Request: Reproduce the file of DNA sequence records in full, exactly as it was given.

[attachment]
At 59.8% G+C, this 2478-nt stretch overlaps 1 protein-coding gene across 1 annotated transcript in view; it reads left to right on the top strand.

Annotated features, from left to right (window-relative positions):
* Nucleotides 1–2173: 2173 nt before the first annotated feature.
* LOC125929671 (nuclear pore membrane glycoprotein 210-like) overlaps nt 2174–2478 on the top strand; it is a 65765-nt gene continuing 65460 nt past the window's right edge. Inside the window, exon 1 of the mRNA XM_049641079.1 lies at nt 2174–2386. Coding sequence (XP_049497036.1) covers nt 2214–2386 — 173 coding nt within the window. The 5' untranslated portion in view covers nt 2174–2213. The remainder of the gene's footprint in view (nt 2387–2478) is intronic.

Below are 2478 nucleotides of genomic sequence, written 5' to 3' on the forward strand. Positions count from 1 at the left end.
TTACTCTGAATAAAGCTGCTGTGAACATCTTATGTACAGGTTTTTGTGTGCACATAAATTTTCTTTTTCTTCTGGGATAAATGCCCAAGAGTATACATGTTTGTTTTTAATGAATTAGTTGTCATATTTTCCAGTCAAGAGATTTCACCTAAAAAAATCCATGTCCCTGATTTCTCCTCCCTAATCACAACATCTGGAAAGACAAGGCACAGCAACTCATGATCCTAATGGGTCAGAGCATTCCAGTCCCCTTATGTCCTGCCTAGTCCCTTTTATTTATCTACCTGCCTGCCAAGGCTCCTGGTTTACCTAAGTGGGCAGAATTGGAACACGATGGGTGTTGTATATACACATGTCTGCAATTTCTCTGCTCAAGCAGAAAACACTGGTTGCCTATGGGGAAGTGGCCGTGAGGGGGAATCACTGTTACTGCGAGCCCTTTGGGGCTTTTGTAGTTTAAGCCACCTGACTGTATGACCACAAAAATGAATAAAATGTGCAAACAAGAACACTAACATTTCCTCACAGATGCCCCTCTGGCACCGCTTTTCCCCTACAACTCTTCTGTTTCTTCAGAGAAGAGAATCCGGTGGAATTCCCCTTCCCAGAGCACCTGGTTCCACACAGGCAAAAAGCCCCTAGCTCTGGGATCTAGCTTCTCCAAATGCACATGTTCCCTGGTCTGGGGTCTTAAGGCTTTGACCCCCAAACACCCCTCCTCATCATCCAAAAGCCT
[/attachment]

At 59.8% G+C, this 2478-nt stretch overlaps 1 protein-coding gene across 1 annotated transcript in view; it reads left to right on the top strand.

Annotated features, from left to right (window-relative positions):
* Nucleotides 1–2173: 2173 nt before the first annotated feature.
* LOC125929671 (nuclear pore membrane glycoprotein 210-like) overlaps nt 2174–2478 on the top strand; it is a 65765-nt gene continuing 65460 nt past the window's right edge. Inside the window, exon 1 of the mRNA XM_049641079.1 lies at nt 2174–2386. Coding sequence (XP_049497036.1) covers nt 2214–2386 — 173 coding nt within the window. The 5' untranslated portion in view covers nt 2174–2213. The remainder of the gene's footprint in view (nt 2387–2478) is intronic.

Below are 2478 nucleotides of genomic sequence, written 5' to 3' on the forward strand. Positions count from 1 at the left end.
TTACTCTGAATAAAGCTGCTGTGAACATCTTATGTACAGGTTTTTGTGTGCACATAAATTTTCTTTTTCTTCTGGGATAAATGCCCAAGAGTATACATGTTTGTTTTTAATGAATTAGTTGTCATATTTTCCAGTCAAGAGATTTCACCTAAAAAAATCCATGTCCCTGATTTCTCCTCCCTAATCACAACATCTGGAAAGACAAGGCACAGCAACTCATGATCCTAATGGGTCAGAGCATTCCAGTCCCCTTATGTCCTGCCTAGTCCCTTTTATTTATCTACCTGCCTGCCAAGGCTCCTGGTTTACCTAAGTGGGCAGAATTGGAACACGATGGGTGTTGTATATACACATGTCTGCAATTTCTCTGCTCAAGCAGAAAACACTGGTTGCCTATGGGGAAGTGGCCGTGAGGGGGAATCACTGTTACTGCGAGCCCTTTGGGGCTTTTGTAGTTTAAGCCACCTGACTGTATGACCACAAAAATGAATAAAATGTGCAAACAAGAACACTAACATTTCCTCACAGATGCCCCTCTGGCACCGCTTTTCCCCTACAACTCTTCTGTTTCTTCAGAGAAGAGAATCCGGTGGAATTCCCCTTCCCAGAGCACCTGGTTCCACACAGGCAAAAAGCCCCTAGCTCTGGGATCTAGCTTCTCCAAATGCACATGTTCCCTGGTCTGGGGTCTTAAGGCTTTGACCCCCAAACACCCCTCCTCATCATCCAAAAGCCT